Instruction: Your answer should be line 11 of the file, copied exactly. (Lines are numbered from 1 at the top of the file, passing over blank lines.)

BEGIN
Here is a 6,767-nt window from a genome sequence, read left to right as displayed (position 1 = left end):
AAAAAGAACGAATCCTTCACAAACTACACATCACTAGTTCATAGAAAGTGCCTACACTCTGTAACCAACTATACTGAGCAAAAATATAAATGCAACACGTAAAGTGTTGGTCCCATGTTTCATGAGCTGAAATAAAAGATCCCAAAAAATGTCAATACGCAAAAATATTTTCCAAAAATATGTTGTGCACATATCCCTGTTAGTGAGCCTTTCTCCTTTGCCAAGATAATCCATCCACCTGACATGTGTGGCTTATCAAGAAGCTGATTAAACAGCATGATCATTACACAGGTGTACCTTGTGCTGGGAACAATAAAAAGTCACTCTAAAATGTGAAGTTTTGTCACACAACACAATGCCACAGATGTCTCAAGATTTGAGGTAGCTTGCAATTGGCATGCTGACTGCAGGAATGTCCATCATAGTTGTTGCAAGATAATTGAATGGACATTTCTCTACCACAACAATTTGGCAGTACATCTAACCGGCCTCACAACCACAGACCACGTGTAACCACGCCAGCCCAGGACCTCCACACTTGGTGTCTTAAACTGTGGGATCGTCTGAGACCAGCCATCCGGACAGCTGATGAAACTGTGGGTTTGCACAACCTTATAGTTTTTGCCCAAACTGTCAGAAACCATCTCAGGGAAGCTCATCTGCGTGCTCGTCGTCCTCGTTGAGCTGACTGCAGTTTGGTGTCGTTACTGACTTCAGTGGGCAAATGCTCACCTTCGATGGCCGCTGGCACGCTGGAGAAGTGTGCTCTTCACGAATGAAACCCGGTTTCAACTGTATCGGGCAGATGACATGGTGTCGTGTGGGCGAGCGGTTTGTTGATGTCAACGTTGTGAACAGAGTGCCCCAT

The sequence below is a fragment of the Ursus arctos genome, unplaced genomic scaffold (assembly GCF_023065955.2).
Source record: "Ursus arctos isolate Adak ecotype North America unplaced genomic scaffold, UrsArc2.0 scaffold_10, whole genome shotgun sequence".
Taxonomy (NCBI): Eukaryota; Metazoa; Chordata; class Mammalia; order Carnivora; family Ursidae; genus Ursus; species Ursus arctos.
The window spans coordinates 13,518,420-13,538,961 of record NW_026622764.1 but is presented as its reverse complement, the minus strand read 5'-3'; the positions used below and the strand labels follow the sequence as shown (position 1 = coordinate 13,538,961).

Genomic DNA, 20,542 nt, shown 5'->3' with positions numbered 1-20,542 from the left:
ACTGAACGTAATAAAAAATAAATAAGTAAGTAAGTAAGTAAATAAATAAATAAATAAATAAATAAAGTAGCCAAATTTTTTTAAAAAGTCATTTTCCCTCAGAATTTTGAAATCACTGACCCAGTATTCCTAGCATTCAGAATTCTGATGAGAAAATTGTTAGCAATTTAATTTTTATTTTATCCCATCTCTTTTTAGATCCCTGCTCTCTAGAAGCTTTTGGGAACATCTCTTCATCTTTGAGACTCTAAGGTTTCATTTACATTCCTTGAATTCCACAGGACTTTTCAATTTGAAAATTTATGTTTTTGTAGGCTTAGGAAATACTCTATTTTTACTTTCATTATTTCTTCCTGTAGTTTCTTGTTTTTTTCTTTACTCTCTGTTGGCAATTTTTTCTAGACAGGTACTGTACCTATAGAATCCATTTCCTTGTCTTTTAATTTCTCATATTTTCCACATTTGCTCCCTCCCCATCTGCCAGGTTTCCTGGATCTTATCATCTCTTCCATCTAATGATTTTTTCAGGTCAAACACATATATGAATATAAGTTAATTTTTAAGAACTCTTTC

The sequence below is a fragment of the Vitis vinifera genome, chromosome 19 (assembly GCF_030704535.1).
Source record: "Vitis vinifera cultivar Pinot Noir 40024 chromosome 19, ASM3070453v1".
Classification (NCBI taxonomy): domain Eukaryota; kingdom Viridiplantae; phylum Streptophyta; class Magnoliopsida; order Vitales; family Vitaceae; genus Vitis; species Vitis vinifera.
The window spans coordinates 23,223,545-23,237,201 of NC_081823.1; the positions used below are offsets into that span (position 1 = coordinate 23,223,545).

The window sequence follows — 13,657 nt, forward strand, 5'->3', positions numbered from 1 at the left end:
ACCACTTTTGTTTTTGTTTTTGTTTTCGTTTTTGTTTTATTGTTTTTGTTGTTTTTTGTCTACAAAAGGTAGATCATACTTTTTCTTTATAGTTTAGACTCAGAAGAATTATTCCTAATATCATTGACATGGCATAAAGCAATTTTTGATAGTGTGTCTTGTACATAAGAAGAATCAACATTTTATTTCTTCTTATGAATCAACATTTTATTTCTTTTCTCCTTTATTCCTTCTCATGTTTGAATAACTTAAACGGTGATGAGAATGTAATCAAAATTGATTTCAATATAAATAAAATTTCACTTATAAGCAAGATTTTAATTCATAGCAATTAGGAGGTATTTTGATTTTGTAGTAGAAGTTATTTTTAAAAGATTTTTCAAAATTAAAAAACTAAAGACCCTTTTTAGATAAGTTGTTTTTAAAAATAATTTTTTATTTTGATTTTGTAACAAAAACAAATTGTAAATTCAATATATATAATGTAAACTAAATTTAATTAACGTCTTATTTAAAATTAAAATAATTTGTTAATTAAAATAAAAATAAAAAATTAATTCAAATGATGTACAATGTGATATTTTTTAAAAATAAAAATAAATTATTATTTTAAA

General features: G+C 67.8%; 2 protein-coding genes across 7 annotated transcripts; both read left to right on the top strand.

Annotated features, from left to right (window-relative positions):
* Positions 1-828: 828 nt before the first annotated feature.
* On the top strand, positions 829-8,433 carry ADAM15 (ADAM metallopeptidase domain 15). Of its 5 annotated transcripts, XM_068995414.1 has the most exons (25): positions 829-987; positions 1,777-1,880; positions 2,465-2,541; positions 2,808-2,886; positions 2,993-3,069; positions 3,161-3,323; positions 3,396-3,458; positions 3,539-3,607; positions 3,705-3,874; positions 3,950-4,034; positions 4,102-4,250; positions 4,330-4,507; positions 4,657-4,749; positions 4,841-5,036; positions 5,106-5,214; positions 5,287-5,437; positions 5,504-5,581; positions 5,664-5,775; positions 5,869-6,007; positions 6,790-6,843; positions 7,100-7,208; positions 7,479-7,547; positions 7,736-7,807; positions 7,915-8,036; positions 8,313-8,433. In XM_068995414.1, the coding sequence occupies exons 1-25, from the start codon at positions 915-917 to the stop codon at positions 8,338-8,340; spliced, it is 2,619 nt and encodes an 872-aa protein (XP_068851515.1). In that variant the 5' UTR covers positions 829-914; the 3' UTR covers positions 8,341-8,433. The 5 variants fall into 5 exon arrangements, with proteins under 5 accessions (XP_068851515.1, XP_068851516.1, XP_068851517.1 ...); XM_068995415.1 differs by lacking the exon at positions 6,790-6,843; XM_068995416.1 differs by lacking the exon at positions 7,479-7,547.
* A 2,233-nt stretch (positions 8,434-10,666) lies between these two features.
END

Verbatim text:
Classification (NCBI taxonomy): domain Eukaryota; kingdom Viridiplantae; phylum Streptophyta; class Magnoliopsida; order Vitales; family Vitaceae; genus Vitis; species Vitis vinifera.